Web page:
Abstract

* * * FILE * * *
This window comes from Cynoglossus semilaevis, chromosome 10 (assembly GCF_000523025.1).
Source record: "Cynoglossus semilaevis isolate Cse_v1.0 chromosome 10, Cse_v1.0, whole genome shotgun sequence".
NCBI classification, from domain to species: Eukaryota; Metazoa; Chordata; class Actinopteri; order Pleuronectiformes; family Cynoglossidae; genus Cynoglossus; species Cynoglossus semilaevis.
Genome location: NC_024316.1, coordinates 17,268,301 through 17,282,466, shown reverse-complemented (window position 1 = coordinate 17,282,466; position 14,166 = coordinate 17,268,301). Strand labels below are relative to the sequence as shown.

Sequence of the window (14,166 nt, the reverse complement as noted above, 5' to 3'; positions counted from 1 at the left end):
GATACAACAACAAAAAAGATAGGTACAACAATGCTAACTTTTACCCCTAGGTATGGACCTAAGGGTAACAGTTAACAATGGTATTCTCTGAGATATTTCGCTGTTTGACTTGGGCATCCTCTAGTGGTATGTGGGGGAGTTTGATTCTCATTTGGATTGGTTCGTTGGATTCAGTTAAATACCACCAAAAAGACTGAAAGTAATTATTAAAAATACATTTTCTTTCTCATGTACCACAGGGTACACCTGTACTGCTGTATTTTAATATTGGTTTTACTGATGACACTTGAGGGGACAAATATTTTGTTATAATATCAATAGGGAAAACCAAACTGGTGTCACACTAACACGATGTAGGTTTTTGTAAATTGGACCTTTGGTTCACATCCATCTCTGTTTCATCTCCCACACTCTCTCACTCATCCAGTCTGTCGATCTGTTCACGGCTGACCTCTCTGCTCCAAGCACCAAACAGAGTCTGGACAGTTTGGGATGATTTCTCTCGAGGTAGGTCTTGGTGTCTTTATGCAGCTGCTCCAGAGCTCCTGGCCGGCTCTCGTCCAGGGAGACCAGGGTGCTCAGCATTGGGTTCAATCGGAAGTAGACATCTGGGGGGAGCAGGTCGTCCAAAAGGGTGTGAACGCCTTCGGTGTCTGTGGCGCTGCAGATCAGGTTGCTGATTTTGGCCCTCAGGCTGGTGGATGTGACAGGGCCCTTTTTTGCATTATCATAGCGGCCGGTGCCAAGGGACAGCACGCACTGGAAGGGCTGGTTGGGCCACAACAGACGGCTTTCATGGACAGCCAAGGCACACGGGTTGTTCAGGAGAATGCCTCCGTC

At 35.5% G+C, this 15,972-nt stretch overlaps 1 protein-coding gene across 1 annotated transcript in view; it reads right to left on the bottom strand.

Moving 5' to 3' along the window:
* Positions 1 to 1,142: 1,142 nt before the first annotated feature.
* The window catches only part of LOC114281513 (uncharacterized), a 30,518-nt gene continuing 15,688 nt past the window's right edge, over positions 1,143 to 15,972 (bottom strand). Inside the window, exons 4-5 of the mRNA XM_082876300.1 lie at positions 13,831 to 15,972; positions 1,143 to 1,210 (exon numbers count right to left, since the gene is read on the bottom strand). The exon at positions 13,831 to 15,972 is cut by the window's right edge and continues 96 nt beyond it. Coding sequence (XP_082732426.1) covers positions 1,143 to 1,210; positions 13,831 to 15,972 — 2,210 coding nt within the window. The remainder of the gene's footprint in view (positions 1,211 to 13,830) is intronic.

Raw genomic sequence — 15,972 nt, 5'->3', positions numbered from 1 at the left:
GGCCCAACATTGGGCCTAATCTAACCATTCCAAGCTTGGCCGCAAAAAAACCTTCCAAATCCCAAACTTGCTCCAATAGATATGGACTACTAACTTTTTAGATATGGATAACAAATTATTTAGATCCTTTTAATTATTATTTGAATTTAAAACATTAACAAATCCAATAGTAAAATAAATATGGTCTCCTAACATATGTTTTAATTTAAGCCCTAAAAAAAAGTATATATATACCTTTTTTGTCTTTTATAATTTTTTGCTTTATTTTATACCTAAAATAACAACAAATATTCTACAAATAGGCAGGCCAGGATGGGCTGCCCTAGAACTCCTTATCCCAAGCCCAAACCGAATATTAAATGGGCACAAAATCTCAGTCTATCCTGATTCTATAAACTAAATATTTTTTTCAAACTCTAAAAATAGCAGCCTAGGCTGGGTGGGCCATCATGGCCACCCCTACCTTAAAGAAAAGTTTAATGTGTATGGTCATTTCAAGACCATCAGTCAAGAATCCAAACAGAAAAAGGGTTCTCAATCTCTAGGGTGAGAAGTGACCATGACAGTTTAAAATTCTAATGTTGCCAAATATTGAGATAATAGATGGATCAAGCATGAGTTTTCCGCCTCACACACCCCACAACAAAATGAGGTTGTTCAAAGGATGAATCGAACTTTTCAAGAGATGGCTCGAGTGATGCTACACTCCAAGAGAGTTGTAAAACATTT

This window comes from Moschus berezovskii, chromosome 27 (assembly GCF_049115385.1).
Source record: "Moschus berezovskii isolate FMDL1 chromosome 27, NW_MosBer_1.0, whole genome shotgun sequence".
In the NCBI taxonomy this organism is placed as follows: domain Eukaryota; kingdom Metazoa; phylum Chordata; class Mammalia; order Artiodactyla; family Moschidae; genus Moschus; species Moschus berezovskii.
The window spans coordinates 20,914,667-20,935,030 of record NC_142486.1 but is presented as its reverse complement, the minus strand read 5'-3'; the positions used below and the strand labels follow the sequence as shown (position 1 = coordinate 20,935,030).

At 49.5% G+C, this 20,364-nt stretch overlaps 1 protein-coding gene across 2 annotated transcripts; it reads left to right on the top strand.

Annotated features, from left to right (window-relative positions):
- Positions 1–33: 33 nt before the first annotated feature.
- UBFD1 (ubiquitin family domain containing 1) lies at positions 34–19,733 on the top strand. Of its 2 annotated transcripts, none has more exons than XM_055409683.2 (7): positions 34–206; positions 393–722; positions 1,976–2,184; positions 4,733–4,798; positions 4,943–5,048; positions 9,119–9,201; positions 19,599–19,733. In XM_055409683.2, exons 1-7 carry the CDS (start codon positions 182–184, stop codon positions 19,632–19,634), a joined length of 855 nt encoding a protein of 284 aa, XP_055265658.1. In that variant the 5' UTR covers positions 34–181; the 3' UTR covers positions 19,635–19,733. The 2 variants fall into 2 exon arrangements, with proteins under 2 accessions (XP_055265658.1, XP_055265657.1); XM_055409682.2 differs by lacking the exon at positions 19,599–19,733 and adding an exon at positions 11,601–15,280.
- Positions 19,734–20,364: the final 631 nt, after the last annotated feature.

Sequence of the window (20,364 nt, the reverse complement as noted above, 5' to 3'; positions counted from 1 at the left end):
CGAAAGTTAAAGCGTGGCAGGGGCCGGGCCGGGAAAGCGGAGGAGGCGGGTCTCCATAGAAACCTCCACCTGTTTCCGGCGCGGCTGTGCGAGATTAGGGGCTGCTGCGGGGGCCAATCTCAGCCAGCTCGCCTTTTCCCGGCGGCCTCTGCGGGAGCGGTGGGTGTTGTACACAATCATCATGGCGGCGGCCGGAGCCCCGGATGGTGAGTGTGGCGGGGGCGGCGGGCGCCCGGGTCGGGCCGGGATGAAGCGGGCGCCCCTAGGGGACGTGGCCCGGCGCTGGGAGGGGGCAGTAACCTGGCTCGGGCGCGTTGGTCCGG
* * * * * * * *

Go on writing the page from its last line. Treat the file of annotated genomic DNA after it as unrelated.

Real-time 3D light microscopy provides a large depth of field and high resolution which have considerable advantages for the discovery and examination of microbial structures in rocks. In highly translucent specimens, real-time 3D observation in transmitted light offers a greater capability for rapid recognition of microbial features than do other 3D imaging methods such as light microscopy of serial sections or tilted specimens, scanning electron microscopy, stereology, confocal microscopy, or computed tomography. Application of this new technique to samples of Precambrian, Permian, Cretaceous, and Pleistocene age reveals an intriguing variety of probable microbial structures, particularly in sparry calcites. A direct view of the true spatial relationships among microbial structures and between microbial structures and mineral substrates provides essential clues for deciphering the controls on and timing of microbial activity relative to chemical and mechanical processes in rocks.

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